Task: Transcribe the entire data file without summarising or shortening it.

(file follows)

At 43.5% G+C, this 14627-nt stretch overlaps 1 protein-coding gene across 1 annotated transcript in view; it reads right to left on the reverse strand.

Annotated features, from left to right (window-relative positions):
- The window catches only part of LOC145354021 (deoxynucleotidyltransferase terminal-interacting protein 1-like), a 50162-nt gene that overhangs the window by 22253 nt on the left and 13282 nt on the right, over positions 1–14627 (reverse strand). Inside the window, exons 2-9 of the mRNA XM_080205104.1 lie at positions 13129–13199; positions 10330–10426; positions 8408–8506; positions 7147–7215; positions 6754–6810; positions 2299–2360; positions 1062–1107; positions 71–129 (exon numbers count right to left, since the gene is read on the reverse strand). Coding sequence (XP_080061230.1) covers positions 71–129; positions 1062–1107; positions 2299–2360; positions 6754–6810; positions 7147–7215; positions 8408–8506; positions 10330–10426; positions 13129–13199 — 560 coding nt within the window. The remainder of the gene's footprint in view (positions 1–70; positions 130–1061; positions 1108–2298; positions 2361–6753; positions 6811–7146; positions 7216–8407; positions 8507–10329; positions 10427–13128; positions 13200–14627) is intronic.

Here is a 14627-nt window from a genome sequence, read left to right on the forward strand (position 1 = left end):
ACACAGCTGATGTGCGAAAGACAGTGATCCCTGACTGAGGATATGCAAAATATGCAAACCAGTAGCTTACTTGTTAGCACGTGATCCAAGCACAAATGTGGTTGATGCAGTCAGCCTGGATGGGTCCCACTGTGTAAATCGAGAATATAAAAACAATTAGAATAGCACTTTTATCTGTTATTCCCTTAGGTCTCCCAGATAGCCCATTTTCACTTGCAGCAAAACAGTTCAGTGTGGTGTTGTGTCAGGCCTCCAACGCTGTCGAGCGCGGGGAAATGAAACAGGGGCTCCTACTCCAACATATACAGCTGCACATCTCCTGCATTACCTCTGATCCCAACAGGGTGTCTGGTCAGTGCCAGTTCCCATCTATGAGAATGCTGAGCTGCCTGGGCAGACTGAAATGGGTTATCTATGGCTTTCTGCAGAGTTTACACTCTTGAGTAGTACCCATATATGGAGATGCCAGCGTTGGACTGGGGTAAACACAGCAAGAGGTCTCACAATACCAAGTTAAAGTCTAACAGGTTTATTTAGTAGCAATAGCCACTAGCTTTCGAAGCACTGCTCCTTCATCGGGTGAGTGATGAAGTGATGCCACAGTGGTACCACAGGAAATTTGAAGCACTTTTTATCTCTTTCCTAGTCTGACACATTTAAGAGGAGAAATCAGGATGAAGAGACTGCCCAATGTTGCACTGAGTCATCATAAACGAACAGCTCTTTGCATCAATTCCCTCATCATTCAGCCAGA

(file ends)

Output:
At 43.5% G+C, this 14627-nt stretch overlaps 1 protein-coding gene across 1 annotated transcript in view; it reads right to left on the reverse strand.

Annotated features, from left to right (window-relative positions):
- The window catches only part of LOC145354021 (deoxynucleotidyltransferase terminal-interacting protein 1-like), a 50162-nt gene that overhangs the window by 22253 nt on the left and 13282 nt on the right, over positions 1–14627 (reverse strand). Inside the window, exons 2-9 of the mRNA XM_080205104.1 lie at positions 13129–13199; positions 10330–10426; positions 8408–8506; positions 7147–7215; positions 6754–6810; positions 2299–2360; positions 1062–1107; positions 71–129 (exon numbers count right to left, since the gene is read on the reverse strand). Coding sequence (XP_080061230.1) covers positions 71–129; positions 1062–1107; positions 2299–2360; positions 6754–6810; positions 7147–7215; positions 8408–8506; positions 10330–10426; positions 13129–13199 — 560 coding nt within the window. The remainder of the gene's footprint in view (positions 1–70; positions 130–1061; positions 1108–2298; positions 2361–6753; positions 6811–7146; positions 7216–8407; positions 8507–10329; positions 10427–13128; positions 13200–14627) is intronic.

Here is a 14627-nt window from a genome sequence, read left to right on the forward strand (position 1 = left end):
ACACAGCTGATGTGCGAAAGACAGTGATCCCTGACTGAGGATATGCAAAATATGCAAACCAGTAGCTTACTTGTTAGCACGTGATCCAAGCACAAATGTGGTTGATGCAGTCAGCCTGGATGGGTCCCACTGTGTAAATCGAGAATATAAAAACAATTAGAATAGCACTTTTATCTGTTATTCCCTTAGGTCTCCCAGATAGCCCATTTTCACTTGCAGCAAAACAGTTCAGTGTGGTGTTGTGTCAGGCCTCCAACGCTGTCGAGCGCGGGGAAATGAAACAGGGGCTCCTACTCCAACATATACAGCTGCACATCTCCTGCATTACCTCTGATCCCAACAGGGTGTCTGGTCAGTGCCAGTTCCCATCTATGAGAATGCTGAGCTGCCTGGGCAGACTGAAATGGGTTATCTATGGCTTTCTGCAGAGTTTACACTCTTGAGTAGTACCCATATATGGAGATGCCAGCGTTGGACTGGGGTAAACACAGCAAGAGGTCTCACAATACCAAGTTAAAGTCTAACAGGTTTATTTAGTAGCAATAGCCACTAGCTTTCGAAGCACTGCTCCTTCATCGGGTGAGTGATGAAGTGATGCCACAGTGGTACCACAGGAAATTTGAAGCACTTTTTATCTCTTTCCTAGTCTGACACATTTAAGAGGAGAAATCAGGATGAAGAGACTGCCCAATGTTGCACTGAGTCATCATAAACGAACAGCTCTTTGCATCAATTCCCTCATCATTCAGCCAGA